Aaron’s staff within the ark. The sixteenth and seventeenth Chapters of Numbers tell the sad story of rebellion against Aaron, God’s chosen priest, and of His vindication of the priestly family. The sons of Korah were not content with being Levites, they wanted to be priests also. But ADONAI had specifically taught His people that no one could be a priest except he who was called by God, just like Aaron (Hebrews 5:4). As a result of this rebellion, God sent his judgment upon the rebels. The earth opened its mouth and swallowed them and they went down to the grave, with everything they owned. And fire came out from ADONAI and consumed the 250 men who were offering incense. When Israel grumbled against ADONAI for this righteous judgment, He sent a plague where 14,700 people died in addition to those who had died because of Korah (Numbers 16:31-35, 16:49). Jude warns all of us not to go the way of Korah and reject God’s anointed (Jude 11).

    It was then that God told Moses to take twelve almond staffs, one for each tribe, and write each tribal leaders name on his staff, and on the staff of Levi write Aaron’s name (Numbers 17:1-3). Then ADONAI told Moses to place them in the Sanctuary in front of the ark of the covenant. And the LORD said to Aaron His servant: The staff belonging to the man I choose will sprout and I will rid Myself of this constant grumbling against you by the Israelites (Numbers 17:5). Moses obeyed God’s instructions and placed the staffs before God in the Sanctuary. The next day, Moses entered the Sanctuary and saw that Aaron’s staff, which represented the house of Levi, had not only sprouted, but also budded, blossomed and produced almonds (Numbers 17:8). This was a sign to the nation of Israel that Aaron was indeed God’s chosen priest.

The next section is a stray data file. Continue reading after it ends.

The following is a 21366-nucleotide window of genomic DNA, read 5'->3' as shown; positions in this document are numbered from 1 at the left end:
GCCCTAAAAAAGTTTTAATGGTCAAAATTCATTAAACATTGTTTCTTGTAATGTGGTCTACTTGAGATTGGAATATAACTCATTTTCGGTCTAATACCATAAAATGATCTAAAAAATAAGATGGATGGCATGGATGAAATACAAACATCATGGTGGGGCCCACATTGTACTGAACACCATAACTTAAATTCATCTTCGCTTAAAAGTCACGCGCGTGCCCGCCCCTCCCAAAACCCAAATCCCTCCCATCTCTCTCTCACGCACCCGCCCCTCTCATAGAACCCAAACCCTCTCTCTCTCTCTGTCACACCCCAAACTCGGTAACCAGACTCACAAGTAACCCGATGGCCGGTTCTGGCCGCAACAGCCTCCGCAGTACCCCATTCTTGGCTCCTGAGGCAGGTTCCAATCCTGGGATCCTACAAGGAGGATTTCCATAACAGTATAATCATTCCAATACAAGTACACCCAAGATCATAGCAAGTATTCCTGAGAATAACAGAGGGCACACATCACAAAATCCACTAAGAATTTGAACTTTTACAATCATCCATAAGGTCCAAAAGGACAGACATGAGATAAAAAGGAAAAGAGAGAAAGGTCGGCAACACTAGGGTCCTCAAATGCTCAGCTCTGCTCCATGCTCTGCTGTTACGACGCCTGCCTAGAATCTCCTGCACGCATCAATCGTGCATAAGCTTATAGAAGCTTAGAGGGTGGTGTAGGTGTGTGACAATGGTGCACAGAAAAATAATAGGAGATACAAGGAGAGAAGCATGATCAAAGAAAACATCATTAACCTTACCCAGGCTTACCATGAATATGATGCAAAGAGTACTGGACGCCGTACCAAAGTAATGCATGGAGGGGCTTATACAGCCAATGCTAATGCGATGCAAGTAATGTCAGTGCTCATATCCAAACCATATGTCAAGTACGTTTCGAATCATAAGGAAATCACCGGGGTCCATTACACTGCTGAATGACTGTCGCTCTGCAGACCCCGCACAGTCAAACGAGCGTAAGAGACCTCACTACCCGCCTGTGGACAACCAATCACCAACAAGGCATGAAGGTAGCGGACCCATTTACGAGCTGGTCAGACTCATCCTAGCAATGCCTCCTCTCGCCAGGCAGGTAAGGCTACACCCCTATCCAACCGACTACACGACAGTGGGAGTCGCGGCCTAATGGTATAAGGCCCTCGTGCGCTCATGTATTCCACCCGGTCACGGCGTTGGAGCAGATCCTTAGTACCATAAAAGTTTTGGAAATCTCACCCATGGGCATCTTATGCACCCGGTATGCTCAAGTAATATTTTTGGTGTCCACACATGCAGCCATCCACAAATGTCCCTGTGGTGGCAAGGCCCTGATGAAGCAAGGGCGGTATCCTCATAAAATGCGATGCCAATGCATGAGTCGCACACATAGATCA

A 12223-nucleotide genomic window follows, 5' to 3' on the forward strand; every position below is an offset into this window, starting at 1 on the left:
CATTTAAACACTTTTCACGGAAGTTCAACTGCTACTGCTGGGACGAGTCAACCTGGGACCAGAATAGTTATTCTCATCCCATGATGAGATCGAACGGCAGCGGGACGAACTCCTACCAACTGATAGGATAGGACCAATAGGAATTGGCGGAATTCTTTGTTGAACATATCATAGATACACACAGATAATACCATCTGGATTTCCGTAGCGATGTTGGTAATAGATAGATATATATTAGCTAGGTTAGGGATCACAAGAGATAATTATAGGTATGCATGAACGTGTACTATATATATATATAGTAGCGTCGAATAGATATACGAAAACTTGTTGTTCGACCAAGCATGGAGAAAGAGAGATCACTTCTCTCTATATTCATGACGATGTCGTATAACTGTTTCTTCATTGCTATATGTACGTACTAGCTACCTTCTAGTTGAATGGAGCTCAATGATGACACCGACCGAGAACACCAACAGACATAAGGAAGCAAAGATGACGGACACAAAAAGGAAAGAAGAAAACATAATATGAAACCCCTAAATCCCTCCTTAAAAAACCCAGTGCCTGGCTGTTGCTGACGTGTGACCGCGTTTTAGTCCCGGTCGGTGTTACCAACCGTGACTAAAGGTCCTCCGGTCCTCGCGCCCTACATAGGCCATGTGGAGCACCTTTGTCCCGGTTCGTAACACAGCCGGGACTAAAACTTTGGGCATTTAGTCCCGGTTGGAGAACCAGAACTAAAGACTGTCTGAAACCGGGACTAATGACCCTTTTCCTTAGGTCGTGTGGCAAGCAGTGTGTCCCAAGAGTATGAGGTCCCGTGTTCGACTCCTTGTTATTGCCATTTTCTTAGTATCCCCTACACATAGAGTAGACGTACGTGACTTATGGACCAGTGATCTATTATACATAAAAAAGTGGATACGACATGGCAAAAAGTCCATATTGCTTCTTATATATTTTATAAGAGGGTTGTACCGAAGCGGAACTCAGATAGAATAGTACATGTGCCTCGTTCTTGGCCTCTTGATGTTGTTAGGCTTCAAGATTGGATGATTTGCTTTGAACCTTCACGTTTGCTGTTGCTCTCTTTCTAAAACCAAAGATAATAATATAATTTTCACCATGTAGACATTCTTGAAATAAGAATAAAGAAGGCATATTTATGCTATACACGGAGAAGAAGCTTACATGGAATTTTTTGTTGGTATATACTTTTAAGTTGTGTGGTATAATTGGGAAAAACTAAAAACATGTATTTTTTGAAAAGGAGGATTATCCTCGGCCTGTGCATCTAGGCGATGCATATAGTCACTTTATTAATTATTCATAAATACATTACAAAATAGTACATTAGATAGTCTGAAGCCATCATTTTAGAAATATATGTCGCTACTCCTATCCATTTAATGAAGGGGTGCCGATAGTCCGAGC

The almond tree was the first to bud in the spring, and speaks to us of resurrection. When we study the priesthood next, we will see that Aaron is a type of Christ in His priestly ministry. Therefore, in the story here in Numbers, we find God’s choice of Aaron as His chosen high priest, which prefigures God’s choice of Christ as His chosen High Priest. The dry almond staff, severed from the tree, the source of life, budded and bore blossoms and fruit. What a picture of our Lord’s resurrection from the grave, which bore fruit, a harvest of millions upon millions of souls.

    Moses was told to place the staff in the ark of the Covenant as a sign against the rebellious (Numbers 17:10). Israel’s crucified and risen Messiah was then hidden from her view, but one day He will be revealed to His chosen people. In that day, Isra'el’s grumblings will cease forever. All her rebellion will be done away with and she will receive her King. This seems to be the reason why the staff that had budded was excluded from Solomon’s temple. The glory of Solomon’s reign was but a shadow of the yet future glory of the One who is greater than Solomon. And in that coming day, Israel’s Messiah will be fully and universally known as Isra'el’s chosen Priest, called of God, a priest forever, in the order of Melchizedek (Psalm 110:4; Hebrews 7:17).608

    The sacrifices of the TaNaKh, the blood of bulls and goats, were interest only payments. They could only buy time, but not forgiveness. Today, in God’s New Covenant, the Most Holy Place, that is, ADONAI's presence, is open to all who believe in Jesus Christ. No blood or sacrifice is required other than the blood provided by Yeshua Himself. And no sacrifice needs to be repeated, because Messiah's sacrifice was once for all time. So Christ died once for all time as a sacrifice to take away the sins of many people (Hebrews 9:28a).